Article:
Ex-Banker Says Plan Hatched To Benefit Arkansas Politicians Proceeds Allegedly Let Firm Lend Money To Whitewater Figures
The prosecution’s chief witness testified Monday that he and two Whitewater defendants devised a scheme to use his investment company to enrich themselves and also benefit “some members of the political family” in Arkansas.
David Hale was a small-time investment banker who claims President Clinton pressured him to make an illegal $300,000 loan to his Whitewater business partners. Clinton has denied the claim, calling it a “bunch of bull.”
Hale’s allegations are central to the Whitewater trial. Gov. Jim Guy Tucker and James and Susan McDougal - Clinton’s former Whitewater partners - are charged with fraud and conspiracy in a 21-count indictment.
Hale testified that he, Tucker and McDougal hatched the scheme in October 1985 to use proceeds from a bogus $825,000 land deal to infuse $500,000 into Hale’s small business investment company. The money would increase Hale’s lending limit, enabling the firm to make loans for McDougal and Tucker.
Hale said McDougal told him that he and Tucker needed money.
“(McDougal) said, ‘We’re going to have to clean up some members of the political family,”’ Hale testified.
McDougal did not identify anyone by name, Hale said. However, he said he believed McDougal was referring to then-Gov. Bill Clinton “and maybe some of his aides, and some of Jim’s associates, and Jim Guy Tucker.”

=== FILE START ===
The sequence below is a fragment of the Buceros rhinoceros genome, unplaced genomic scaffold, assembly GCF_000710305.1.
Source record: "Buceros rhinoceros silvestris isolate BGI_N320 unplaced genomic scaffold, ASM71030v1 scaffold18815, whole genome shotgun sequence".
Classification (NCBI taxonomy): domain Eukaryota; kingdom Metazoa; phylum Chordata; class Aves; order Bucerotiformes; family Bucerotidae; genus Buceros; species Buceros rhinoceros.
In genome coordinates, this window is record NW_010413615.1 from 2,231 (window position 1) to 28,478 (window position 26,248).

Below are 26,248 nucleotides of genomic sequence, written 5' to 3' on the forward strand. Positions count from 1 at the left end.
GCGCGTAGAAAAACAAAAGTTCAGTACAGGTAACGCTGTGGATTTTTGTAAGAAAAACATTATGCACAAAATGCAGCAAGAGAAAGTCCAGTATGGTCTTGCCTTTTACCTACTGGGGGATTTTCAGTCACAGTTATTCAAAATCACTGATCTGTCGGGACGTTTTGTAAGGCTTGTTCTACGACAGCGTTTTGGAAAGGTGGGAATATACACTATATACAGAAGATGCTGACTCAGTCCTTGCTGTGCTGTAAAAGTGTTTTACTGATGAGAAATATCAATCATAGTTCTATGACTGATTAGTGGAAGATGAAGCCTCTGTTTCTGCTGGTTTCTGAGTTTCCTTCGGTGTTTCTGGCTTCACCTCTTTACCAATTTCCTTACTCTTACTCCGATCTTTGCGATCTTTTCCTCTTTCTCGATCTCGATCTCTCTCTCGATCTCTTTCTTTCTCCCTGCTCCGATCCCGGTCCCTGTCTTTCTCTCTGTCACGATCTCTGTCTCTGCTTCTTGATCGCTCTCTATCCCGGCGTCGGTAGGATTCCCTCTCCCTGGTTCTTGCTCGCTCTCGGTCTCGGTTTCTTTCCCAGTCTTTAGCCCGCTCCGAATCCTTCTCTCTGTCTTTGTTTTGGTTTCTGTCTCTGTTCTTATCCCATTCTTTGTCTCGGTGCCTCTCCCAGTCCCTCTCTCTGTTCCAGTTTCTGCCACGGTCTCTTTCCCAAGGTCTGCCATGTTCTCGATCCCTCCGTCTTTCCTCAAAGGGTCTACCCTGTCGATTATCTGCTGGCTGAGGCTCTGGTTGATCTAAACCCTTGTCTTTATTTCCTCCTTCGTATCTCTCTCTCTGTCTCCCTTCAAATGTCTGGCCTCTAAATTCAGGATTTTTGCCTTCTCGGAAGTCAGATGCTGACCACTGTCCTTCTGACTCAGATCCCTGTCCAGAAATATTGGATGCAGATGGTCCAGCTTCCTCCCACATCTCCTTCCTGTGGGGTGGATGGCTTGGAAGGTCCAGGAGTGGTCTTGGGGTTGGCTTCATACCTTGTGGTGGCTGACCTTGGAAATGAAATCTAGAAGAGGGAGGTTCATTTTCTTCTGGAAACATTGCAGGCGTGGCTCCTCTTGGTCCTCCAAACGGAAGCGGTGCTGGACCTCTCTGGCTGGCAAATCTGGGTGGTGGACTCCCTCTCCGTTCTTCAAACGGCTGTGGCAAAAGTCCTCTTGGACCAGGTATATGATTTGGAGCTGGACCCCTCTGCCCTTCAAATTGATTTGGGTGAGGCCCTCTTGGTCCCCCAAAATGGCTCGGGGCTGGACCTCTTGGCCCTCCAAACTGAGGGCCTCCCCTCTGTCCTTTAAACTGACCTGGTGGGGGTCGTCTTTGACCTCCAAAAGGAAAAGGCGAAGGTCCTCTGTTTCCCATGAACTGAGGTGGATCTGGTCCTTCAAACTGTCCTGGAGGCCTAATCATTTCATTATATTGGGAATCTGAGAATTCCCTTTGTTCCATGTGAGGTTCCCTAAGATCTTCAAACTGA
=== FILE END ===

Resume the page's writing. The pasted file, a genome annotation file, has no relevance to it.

Hale did not specify what “clean up” meant, and Deputy Independent Counsel W. Hickman Ewing refused to comment after court on use of the phrase.
Deputy Independent Counsel W. Hickman Ewing Jr. said Clinton was “peripherally involved.” He said after court that later testimony would show that Clinton “was at a meeting where some of these transactions were discussed.”
Under questioning from the defense, Hale acknowledged that McDougal was good friends with several well-connected political figures.
Bill Watt, who did legal work for Hale in the 1980s, testified last week that Hale told him Clinton was pressuring him to close the $825,000 transaction. Watt quoted Hale as saying in 1985: “I’ve been to a meeting … and Gov. Clinton wants to get it done. He’s got to help his friends.”
Robert Palmer, the appraiser on the land deal, said Watt told him then that it would be OK to file false figures on the appraisal because “this goes all the way to the top.”
At Hale’s sentencing last week, prosecutors said Hale broke a “conspiracy of silence” in the Whitewater investigation.
Defense attorneys said Hale’s time on the stand represents an important week in the month-old case. The charges against Tucker and the McDougals were based largely on Hale’s allegations.
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